Tattie growers who are frustrated by the late start to planting could see the emergence of a silver lining if the delayed season leads to higher prices for the old crop.
Potato stock levels are currently higher than in the last four or five years, but if the 2018 harvest is late as a consequence of the delayed planting, quality stocks will be well placed to fill any gap in demand.
AHDB potatoes strategy director Rob Clayton predicted the market opportunity would be in May and June when the earliest Cornish, Kent and Suffolk crops usually come on the market.
“The overhang of crop from last year was pushing prices down on the free market,” he said.
“If the 52-week year turns into a 55-week year, we might see prices
coming up if we have to backfill the gap.”
However, he added that it was difficult to predict the consequences of a late planting season because nature has a way of correcting itself and some areas, like Herefordshire, don’t start planting until mid-April even in normal years.
Jersey normally exports around 30,000 tonnes of premium Jersey Royal potatoes to the UK each season, but producers there have predicted the figure could be up to 20% lower this year.
Tim Ward, operations director at Albert Bartlett, said: “The hard frosts we received from the ‘beast from the east’ affected most of the early crops, in particular the steep south-facing cotils (sloping fields) planted in January.
“Although quality and taste will remain unaffected, we are at least three weeks behind our expected start date and are still in need of spring to arrive to avoid further delays.”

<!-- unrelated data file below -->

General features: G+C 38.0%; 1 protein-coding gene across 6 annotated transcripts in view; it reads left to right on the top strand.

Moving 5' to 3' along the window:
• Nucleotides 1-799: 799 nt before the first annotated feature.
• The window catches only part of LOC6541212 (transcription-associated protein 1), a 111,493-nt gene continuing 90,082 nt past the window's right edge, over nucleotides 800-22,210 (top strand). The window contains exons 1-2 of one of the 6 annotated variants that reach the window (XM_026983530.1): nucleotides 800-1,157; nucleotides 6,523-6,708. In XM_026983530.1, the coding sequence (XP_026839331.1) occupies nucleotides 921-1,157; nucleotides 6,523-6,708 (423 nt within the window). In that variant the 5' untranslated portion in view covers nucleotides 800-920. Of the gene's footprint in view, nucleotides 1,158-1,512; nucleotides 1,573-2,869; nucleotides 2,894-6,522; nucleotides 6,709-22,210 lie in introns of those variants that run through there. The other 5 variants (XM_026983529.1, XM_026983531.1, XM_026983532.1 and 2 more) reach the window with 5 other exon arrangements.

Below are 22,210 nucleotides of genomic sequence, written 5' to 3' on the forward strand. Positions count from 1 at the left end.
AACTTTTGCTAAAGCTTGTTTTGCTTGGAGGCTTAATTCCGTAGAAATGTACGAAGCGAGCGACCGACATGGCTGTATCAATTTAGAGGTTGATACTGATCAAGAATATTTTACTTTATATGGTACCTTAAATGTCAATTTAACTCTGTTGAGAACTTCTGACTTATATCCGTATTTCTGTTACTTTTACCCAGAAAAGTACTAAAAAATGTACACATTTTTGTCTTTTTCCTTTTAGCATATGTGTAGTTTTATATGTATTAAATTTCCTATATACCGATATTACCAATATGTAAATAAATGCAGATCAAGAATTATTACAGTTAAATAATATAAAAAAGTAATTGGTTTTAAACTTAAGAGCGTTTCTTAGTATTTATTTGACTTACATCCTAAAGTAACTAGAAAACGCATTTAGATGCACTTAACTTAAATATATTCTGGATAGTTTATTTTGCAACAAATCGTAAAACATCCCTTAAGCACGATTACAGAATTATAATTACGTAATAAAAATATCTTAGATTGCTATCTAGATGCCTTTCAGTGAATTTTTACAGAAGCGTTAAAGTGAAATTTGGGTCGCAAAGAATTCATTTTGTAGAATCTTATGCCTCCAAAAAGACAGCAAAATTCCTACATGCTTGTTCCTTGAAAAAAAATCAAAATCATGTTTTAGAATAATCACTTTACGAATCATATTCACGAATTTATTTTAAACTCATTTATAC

The Jersey Royal Company’s director of sales and marketing, William Church, added: “We are behind with planting, with only two-thirds of the export crop planted to date.”
There is still no planting activity in the fields of Perthshire, Fife and Angus, although James Brunton of Brunton Farms in Angus, who grows almost 1,000 acres of potatoes, excited local growers this week by tweeting a picture of a potato planter and announcing his season had started.
It later transpired that the planting was taking place on land in Easter Ross.
“We’re three weeks later than usual and we’ve made a start in Easter Ross, but the land in Angus is still too wet – although we’re hoping to get on next week,” Mr Brunton said.
“It’s not too concerning so long as the rest of the country is in the same
position. If everyone is late, it usually helps prices.”
Meanwhile, the AHDB is urging
growers to be patient and to hold off planting until the weather improves.
“There’s a massive temptation to rush in and get everything done but there’s a strong risk of compromising soil
quality,” said Rob Clayton.
“It’s important to consider the